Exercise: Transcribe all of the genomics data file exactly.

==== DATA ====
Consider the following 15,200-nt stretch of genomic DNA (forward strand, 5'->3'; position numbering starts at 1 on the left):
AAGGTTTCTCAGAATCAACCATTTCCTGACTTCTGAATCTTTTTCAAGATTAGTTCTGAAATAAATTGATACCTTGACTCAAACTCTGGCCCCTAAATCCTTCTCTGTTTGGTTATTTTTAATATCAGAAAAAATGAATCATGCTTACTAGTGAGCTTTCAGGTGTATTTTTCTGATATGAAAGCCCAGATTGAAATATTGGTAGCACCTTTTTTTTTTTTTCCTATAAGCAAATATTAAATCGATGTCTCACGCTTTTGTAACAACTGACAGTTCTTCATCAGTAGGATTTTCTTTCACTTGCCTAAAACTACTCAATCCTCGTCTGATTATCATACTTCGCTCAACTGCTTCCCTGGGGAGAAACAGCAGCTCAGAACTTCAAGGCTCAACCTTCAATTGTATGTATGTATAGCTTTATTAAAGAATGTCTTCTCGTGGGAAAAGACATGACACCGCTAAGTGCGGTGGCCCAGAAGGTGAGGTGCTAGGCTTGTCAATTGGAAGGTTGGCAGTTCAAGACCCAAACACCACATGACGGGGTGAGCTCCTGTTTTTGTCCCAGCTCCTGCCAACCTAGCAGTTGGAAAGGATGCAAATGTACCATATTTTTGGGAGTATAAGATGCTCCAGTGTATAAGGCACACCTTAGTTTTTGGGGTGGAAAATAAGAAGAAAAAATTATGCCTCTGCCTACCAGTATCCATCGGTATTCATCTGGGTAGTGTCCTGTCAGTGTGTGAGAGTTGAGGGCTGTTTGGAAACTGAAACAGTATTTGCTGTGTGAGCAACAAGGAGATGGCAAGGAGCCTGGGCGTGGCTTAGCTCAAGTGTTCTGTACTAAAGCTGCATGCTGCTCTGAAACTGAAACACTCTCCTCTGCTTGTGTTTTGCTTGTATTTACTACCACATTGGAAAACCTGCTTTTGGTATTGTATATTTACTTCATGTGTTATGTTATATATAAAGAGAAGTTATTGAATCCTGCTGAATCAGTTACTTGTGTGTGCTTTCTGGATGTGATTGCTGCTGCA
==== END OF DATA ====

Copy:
Consider the following 15,200-nt stretch of genomic DNA (forward strand, 5'->3'; position numbering starts at 1 on the left):
AAGGTTTCTCAGAATCAACCATTTCCTGACTTCTGAATCTTTTTCAAGATTAGTTCTGAAATAAATTGATACCTTGACTCAAACTCTGGCCCCTAAATCCTTCTCTGTTTGGTTATTTTTAATATCAGAAAAAATGAATCATGCTTACTAGTGAGCTTTCAGGTGTATTTTTCTGATATGAAAGCCCAGATTGAAATATTGGTAGCACCTTTTTTTTTTTTTCCTATAAGCAAATATTAAATCGATGTCTCACGCTTTTGTAACAACTGACAGTTCTTCATCAGTAGGATTTTCTTTCACTTGCCTAAAACTACTCAATCCTCGTCTGATTATCATACTTCGCTCAACTGCTTCCCTGGGGAGAAACAGCAGCTCAGAACTTCAAGGCTCAACCTTCAATTGTATGTATGTATAGCTTTATTAAAGAATGTCTTCTCGTGGGAAAAGACATGACACCGCTAAGTGCGGTGGCCCAGAAGGTGAGGTGCTAGGCTTGTCAATTGGAAGGTTGGCAGTTCAAGACCCAAACACCACATGACGGGGTGAGCTCCTGTTTTTGTCCCAGCTCCTGCCAACCTAGCAGTTGGAAAGGATGCAAATGTACCATATTTTTGGGAGTATAAGATGCTCCAGTGTATAAGGCACACCTTAGTTTTTGGGGTGGAAAATAAGAAGAAAAAATTATGCCTCTGCCTACCAGTATCCATCGGTATTCATCTGGGTAGTGTCCTGTCAGTGTGTGAGAGTTGAGGGCTGTTTGGAAACTGAAACAGTATTTGCTGTGTGAGCAACAAGGAGATGGCAAGGAGCCTGGGCGTGGCTTAGCTCAAGTGTTCTGTACTAAAGCTGCATGCTGCTCTGAAACTGAAACACTCTCCTCTGCTTGTGTTTTGCTTGTATTTACTACCACATTGGAAAACCTGCTTTTGGTATTGTATATTTACTTCATGTGTTATGTTATATATAAAGAGAAGTTATTGAATCCTGCTGAATCAGTTACTTGTGTGTGCTTTCTGGATGTGATTGCTGCTGCA